Why does Perceived Social Support Protect against Somatic Symptoms: Investigating the Roles of Emotional Self-Efficacy and Depressive Symptoms

Ingrida Grigaityte*, Patrik Söderberg

*Corresponding author for this work

Research output: Contribution to journalArticleScientificpeer-review

Abstract

The importance of close relationships has been confirmed for a wide range of health-related outcomes, yet the mechanisms by which social support influences physical health remains understudied. The aim of the study was to investigate the roles of emotional self-efficacy and depressive symptoms as mediators of the effect of social support on physical health, based on a regionally representative sample in Finland (N = 3 242, mean age = 15.0, sd = .41). A conditional process analysis found that (a) perceived social support was associated with less somatic symptoms, (b) the relationship between perceived social support was partially and significantly mediated by both emotional self-efficacy and depressive symptoms, and (c) there was sign of a moderated mediation: the association between perceived social support and somatic symptoms was stronger for girls than for boys, and this association was primarily accounted for by the mediating role of depressive symptoms. The present findings contribute to the existing literature on how regulated and dysregulated emotions influence pathways between social interaction and physical health.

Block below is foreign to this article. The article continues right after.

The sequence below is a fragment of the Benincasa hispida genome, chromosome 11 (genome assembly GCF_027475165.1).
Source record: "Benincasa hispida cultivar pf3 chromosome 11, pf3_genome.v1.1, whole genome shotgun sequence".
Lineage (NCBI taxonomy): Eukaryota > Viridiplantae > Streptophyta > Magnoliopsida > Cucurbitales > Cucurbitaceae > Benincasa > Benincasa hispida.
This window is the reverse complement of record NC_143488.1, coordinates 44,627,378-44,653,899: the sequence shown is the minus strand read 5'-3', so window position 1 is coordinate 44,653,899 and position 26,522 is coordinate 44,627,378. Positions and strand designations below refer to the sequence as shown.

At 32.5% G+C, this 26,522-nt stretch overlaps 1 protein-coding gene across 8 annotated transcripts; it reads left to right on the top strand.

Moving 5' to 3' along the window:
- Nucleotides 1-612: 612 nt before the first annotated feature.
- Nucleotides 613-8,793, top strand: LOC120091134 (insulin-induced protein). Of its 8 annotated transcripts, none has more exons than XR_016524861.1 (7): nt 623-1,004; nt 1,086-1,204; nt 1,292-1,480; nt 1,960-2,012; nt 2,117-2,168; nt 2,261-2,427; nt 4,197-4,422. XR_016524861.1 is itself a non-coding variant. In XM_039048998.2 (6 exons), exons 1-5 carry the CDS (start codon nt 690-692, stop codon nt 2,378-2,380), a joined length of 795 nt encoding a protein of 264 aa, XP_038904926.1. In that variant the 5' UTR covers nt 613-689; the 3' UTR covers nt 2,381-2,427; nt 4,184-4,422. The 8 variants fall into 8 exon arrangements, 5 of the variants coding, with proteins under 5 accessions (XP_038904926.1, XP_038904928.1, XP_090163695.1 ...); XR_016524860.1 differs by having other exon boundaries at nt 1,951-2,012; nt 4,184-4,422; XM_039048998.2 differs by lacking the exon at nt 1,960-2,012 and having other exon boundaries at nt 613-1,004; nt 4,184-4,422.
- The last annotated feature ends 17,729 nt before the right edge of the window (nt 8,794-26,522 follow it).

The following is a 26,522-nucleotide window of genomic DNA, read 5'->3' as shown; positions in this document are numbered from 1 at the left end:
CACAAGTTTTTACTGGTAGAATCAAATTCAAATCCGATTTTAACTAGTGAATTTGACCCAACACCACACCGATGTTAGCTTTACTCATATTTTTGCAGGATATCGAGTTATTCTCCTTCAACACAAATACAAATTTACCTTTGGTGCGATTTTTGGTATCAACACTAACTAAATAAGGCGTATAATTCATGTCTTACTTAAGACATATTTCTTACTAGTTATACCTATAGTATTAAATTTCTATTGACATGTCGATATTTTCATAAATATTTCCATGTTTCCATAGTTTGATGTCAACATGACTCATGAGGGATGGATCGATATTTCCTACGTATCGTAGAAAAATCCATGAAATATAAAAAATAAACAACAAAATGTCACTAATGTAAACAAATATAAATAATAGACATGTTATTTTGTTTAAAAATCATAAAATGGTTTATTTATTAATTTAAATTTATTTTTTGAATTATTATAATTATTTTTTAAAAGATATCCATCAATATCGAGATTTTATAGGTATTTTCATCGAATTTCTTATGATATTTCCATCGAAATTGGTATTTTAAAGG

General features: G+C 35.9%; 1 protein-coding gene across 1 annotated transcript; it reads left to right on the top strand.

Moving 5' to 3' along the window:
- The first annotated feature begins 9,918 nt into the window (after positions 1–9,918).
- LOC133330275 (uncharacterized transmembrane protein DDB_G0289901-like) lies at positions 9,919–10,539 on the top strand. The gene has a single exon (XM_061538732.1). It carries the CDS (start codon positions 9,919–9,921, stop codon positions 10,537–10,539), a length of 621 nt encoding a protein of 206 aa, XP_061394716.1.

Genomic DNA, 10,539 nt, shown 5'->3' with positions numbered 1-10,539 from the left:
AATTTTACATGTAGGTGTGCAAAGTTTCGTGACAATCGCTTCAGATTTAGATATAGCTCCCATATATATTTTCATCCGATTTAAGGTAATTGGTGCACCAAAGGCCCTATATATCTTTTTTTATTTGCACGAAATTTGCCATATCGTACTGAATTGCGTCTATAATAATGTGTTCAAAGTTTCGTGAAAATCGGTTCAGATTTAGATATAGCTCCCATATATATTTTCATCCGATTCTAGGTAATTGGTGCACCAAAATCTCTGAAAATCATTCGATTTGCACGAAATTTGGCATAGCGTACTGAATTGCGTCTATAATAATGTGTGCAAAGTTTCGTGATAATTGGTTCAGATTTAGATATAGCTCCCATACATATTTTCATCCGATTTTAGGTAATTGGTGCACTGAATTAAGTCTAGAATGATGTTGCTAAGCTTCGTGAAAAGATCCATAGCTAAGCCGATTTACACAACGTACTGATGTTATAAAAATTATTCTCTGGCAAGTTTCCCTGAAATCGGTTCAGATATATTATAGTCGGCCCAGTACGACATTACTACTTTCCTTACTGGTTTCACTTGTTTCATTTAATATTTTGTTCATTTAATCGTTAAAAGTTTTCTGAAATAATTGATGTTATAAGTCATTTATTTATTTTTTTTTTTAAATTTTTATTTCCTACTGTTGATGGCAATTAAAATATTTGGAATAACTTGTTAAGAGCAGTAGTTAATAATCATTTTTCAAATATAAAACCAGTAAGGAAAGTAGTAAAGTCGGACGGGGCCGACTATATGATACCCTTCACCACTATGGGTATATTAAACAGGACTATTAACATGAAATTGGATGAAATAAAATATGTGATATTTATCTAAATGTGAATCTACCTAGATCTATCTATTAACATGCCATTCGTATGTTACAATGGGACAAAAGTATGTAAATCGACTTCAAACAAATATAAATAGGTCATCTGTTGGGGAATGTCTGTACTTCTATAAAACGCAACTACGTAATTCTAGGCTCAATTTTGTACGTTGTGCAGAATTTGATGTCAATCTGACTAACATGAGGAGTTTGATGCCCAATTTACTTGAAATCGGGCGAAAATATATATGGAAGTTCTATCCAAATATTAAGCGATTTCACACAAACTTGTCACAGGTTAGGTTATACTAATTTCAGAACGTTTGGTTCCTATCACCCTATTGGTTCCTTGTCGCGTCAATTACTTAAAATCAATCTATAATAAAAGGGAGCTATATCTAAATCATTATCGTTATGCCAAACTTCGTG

Original languageEnglish
JournalNordic Psychology
Publication statusPublished - 31 Mar 2021
MoE publication typeA1 Journal article-refereed

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